Qatar’s primary source of fresh water is through seawater desalination. Amongst the major processes that are commercially available on the market, the most common large scale techniques are Multi-Stage Flash distillation (MSF), Multi Effect distillation (MED), and Reverse Osmosis (RO). Although commonly used, these three processes are highly expensive down to high energy input requirements and high operating costs allied with maintenance and stress induced on the systems in harsh alkaline media. Beside that cost, environmental footprint of these desalination techniques are significant; from damaging marine eco-system, to huge land use, to discharge of tons of GHG and huge carbon footprint. Other less energy consuming techniques based on membrane separation are being sought to reduce both the carbon footprint and operating costs is membrane distillation (MD). Emerged in 1960s, MD is an alternative technology for water desalination attracting more attention since 1980s. MD process involves the evaporation of a hot feed, typically below boiling point of brine at standard conditions, by creating a water vapor pressure difference across the porous, hydrophobic membrane. Main advantages of MD compared to other commercially available technologies (MSF and MED) and specially RO are reduction of membrane and module stress due to absence of trans-membrane pressure, less impact of contaminant fouling on distillate due to transfer of only water vapor, utilization of low grade or waste heat from oil and gas industries to heat up the feed up to required temperature difference across the membrane, superior water quality, and relatively lower capital and operating cost. To achieve the objective of this study, state of the art flat-sheet cross-flow DCMD bench scale unit was designed, commissioned, and tested. The objective of this study is to analyze the characteristics and morphology of the membrane suitable for DCMD through SEM imaging and contact angle measurement and to study the water quality of distillate produced by DCMD bench scale unit. Comparison with available literature data is undertaken where appropriate and laboratory data is used to compare a DCMD distillate quality with that of other desalination techniques and standards. Membrane SEM analysis showed that the PTFE membrane used for the study has contact angle of 127º with highly porous surface supported with less porous and bigger pore size PP membrane. Study on the effect of feed solution (salinity) and temperature on water quality of distillate produced from ICP and IC analysis showed that with any salinity and different feed temperature (up to 70ºC) the electric conductivity of distillate is less than 5 μS/cm with 99.99% salt rejection and proved to be feasible and effective process capable of consistently producing high quality distillate from very high feed salinity solution (i.e. 100000 mg/L TDS) even with substantial quality difference compared to other desalination methods such as RO and MSF.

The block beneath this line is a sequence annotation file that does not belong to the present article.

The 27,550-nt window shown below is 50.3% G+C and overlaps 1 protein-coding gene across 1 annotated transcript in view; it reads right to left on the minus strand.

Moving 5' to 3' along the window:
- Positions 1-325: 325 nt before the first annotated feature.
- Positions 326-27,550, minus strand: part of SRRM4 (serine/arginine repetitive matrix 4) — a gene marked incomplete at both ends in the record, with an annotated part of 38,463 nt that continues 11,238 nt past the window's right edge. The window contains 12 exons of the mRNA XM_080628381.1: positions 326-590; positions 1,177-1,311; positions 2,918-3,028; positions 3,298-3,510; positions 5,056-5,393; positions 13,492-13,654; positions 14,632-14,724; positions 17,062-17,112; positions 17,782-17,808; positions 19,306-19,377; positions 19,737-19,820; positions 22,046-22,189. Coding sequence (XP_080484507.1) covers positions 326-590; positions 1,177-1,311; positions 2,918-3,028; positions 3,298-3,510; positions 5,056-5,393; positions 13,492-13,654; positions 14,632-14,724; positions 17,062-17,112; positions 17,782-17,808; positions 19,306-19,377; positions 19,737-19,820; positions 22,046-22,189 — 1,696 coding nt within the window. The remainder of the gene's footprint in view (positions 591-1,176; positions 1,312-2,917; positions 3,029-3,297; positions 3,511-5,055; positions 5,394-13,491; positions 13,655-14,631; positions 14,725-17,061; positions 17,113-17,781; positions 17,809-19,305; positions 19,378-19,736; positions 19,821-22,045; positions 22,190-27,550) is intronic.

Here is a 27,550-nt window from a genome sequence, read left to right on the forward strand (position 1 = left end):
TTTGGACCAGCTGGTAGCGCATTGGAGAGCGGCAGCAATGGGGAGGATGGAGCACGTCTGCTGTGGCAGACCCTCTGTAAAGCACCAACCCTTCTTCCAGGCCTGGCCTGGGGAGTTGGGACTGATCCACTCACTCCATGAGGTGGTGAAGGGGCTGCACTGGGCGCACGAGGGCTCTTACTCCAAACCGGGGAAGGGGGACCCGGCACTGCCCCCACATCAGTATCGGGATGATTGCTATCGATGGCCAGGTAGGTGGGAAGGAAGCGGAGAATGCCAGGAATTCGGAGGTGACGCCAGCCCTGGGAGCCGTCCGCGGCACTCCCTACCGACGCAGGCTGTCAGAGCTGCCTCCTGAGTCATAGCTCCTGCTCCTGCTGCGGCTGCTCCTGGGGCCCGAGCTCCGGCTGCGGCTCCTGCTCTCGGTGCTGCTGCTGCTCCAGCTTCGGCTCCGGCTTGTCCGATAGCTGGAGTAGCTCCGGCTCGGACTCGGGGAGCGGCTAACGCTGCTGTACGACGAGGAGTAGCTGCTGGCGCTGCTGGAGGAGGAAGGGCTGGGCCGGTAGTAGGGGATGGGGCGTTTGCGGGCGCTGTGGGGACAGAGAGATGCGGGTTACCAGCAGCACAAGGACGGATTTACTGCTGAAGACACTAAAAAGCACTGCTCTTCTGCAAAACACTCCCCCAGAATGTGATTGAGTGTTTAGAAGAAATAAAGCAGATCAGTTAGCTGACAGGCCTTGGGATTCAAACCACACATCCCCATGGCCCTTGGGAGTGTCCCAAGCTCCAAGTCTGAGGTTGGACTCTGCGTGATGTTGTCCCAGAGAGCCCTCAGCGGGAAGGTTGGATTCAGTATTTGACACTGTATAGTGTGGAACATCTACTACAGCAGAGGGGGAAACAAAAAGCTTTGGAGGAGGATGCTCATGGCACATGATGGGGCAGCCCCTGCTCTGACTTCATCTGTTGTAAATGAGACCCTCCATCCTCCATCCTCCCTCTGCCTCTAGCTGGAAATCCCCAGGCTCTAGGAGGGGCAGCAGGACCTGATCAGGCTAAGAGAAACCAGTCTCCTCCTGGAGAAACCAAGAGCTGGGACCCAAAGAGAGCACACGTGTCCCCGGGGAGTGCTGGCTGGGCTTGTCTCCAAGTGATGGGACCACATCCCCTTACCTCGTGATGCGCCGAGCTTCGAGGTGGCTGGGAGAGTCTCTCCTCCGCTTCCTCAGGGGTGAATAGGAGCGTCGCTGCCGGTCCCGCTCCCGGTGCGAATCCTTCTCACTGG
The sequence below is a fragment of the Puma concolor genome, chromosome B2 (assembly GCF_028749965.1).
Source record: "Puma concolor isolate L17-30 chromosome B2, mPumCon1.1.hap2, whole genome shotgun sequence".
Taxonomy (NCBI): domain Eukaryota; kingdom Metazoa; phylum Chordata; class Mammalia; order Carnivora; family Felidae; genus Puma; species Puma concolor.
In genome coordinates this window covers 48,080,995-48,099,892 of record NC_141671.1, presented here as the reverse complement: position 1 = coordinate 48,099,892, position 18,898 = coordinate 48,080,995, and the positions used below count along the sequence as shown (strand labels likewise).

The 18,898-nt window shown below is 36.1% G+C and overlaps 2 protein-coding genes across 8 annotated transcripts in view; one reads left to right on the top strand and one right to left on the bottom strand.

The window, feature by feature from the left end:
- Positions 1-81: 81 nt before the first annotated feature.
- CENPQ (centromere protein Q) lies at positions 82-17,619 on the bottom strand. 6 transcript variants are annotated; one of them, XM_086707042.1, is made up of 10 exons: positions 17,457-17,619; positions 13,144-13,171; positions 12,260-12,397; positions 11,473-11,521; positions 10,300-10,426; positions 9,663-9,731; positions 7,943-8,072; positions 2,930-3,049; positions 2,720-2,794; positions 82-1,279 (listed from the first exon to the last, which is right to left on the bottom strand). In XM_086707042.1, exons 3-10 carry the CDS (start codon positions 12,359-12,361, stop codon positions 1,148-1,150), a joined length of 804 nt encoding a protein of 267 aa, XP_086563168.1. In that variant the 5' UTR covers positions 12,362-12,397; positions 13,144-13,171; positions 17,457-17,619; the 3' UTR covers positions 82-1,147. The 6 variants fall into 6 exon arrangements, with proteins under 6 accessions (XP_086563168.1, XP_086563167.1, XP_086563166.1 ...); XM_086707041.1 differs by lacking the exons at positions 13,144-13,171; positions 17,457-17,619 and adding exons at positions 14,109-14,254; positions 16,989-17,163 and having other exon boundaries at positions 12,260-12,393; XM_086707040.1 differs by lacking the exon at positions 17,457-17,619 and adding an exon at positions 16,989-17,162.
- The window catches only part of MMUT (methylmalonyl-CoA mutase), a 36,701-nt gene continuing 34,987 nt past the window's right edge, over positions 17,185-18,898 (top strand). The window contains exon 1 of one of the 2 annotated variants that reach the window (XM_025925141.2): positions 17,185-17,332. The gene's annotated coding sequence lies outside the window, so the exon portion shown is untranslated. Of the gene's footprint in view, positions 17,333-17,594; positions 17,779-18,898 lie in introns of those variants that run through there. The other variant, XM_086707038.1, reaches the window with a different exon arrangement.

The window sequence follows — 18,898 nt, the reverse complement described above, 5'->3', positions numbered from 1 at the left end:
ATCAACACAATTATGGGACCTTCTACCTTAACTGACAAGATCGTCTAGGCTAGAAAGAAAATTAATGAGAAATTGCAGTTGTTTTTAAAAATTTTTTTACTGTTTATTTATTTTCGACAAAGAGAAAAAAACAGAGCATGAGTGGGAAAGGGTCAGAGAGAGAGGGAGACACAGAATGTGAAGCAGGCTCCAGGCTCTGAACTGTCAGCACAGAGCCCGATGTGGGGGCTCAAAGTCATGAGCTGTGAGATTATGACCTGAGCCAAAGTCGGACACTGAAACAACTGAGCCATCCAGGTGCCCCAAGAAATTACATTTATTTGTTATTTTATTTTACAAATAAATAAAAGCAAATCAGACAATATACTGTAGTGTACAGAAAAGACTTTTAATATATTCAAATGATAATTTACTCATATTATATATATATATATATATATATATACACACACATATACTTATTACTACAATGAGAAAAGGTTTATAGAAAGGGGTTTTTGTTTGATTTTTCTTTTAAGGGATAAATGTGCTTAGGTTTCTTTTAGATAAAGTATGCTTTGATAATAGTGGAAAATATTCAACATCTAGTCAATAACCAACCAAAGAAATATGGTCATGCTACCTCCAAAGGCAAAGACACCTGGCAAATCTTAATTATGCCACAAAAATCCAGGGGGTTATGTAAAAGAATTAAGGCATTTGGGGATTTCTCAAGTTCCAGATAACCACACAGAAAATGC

Keywords: Membrane distillation, Freshwater, Waste Heat, Seawater Desalination, Membrane, direct contact membrane distillation